Twilio’s ad for a Regional Sales Director describes how they empower their leaders and their direct reports into action. Here’s a snippet:
Twilio is truly unique; we are a company committed to your growth, your learning, your development and your entire employee experience. We only win when our employees succeed and we're dedicated to helping you develop your strengths. We invest in weeks dedicated to tackling hard problems and creating your own ideas.
2. Many executives crave being parachuted into agile environments where they can orchestrate transformation versus being thrust into maintenance mode, which is boring to them. While their current job at one time may have provided them these transformation opportunities, the problem occurs when the opportunities come to a halt.
Companies that get stuck in maintenance mode not only drive away ambitious talent, but they also risk falling behind trends in the marketplace, and ultimately, losing competitive market positioning.
How this translates into an executive job description.
Apple Federal Credit Union owns the idea of transformation outright in the position title, “AVP of Digital Transformation.” Further, the job description identifies the company’s commitment to emerging technologies and aggressive services implementation plans -- language that buttresses a transformative culture. Specifically, they write:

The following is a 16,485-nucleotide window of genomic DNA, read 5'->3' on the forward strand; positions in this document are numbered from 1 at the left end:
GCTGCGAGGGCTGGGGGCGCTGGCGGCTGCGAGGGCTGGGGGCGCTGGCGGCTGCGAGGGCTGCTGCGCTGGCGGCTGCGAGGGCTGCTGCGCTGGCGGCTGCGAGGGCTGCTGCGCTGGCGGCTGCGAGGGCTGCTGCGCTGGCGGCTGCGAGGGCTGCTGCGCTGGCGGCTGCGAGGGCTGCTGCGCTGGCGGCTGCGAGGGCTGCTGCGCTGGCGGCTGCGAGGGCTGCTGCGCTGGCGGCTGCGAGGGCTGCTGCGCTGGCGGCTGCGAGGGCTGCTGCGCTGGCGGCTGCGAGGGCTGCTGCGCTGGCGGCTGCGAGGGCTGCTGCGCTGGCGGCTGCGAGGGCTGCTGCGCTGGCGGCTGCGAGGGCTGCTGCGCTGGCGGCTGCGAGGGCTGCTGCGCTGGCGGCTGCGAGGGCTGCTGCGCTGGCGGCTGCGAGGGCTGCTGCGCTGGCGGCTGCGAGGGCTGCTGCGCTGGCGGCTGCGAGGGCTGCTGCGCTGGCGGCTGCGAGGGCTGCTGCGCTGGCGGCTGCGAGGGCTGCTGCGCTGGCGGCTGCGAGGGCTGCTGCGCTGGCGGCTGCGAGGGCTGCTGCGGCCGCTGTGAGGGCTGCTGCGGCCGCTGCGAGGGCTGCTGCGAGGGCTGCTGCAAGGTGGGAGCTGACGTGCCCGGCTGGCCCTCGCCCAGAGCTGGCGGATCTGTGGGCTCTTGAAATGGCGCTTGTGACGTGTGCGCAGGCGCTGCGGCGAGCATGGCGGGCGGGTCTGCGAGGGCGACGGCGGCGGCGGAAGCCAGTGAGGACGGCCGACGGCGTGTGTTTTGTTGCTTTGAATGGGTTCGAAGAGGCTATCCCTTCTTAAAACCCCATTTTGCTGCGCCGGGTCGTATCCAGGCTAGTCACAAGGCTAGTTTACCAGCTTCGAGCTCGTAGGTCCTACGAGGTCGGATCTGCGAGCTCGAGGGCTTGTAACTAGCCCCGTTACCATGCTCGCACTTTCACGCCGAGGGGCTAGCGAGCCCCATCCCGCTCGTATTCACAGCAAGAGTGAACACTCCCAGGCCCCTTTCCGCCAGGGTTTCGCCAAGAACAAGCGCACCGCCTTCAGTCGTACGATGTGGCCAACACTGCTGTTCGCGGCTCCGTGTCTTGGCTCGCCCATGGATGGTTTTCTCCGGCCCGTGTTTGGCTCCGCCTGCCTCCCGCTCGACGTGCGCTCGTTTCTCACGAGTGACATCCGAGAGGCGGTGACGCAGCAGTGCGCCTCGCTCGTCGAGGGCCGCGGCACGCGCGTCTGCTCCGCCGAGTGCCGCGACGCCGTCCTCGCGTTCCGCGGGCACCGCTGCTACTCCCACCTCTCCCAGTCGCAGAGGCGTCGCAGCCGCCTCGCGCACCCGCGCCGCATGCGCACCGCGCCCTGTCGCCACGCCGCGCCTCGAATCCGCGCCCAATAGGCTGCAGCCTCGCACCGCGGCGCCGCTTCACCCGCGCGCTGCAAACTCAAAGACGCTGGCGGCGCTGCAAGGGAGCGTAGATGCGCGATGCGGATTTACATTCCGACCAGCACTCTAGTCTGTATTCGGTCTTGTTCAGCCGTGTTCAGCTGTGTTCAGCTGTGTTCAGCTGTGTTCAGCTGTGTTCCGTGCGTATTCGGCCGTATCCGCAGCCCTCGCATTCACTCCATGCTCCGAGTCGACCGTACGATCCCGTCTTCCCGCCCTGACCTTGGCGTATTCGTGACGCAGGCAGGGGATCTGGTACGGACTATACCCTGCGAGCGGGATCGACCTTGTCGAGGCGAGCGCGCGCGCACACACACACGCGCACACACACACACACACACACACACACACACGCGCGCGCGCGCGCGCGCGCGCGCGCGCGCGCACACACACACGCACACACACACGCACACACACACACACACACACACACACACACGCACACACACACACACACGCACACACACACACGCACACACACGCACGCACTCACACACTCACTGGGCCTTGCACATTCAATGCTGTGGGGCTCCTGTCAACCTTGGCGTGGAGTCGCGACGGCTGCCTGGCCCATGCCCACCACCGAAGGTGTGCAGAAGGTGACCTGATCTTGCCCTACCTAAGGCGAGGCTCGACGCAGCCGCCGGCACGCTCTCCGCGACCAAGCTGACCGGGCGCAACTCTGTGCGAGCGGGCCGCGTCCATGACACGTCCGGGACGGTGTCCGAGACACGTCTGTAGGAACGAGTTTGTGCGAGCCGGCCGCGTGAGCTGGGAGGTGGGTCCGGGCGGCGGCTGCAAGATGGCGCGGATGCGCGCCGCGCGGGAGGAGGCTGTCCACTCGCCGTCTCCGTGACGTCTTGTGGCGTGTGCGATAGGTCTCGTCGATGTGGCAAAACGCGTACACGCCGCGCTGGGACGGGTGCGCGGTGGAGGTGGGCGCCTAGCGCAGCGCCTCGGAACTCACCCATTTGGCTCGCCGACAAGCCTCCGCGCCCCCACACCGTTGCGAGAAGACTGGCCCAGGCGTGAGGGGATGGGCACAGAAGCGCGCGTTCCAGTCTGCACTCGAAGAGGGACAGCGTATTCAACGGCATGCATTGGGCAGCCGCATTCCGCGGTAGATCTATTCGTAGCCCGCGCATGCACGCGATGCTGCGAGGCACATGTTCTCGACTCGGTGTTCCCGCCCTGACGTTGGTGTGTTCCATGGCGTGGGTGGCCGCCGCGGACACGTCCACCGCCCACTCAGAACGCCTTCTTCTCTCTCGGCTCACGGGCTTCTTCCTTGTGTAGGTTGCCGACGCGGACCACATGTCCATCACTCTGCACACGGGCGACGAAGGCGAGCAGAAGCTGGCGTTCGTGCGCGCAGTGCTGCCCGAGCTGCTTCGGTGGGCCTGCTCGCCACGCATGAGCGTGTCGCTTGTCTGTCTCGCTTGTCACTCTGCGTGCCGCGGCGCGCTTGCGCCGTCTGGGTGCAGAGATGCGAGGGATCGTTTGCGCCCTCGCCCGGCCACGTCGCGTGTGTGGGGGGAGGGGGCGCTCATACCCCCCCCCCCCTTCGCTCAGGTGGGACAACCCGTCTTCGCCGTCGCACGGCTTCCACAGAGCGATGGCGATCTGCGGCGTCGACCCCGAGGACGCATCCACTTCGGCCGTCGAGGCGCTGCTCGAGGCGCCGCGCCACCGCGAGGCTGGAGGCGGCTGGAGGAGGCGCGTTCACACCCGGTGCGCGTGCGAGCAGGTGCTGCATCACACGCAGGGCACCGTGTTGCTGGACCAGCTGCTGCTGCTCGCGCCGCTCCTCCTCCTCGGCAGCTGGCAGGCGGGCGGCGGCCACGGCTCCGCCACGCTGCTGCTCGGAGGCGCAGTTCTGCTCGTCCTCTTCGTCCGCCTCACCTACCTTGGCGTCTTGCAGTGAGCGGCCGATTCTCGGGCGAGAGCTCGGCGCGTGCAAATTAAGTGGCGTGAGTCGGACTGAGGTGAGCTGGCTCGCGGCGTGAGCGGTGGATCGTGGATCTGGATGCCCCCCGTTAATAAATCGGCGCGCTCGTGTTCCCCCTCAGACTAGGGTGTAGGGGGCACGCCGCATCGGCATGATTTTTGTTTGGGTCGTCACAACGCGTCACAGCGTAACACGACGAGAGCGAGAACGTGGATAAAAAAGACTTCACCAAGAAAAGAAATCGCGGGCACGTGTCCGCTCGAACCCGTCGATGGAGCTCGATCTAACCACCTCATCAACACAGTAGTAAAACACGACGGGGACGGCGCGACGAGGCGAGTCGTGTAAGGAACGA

• Researches emerging technologies, trends and member demands to develop an aggressive enhancement implementation plan for new services and features in our digital and remote delivery channels.
• Scans the marketplace for emerging technologies and trends that could benefit our members and the credit union. Make recommendations to senior management if action is required for further research or implementation of new technologies.
3. Other executives are on good terms with their overall job accountabilities, but the culture is toxic. Their boss is erratic and continually changes the policies. One day, the boss is bending over backwards to ensure the employees are enjoying a balanced work-life; the next, they are demanding seven-day workweeks without justification. Weary of the unreliable work-life theme exacerbated by inconsistent communication signals, these executives seek relief through new corporate doors.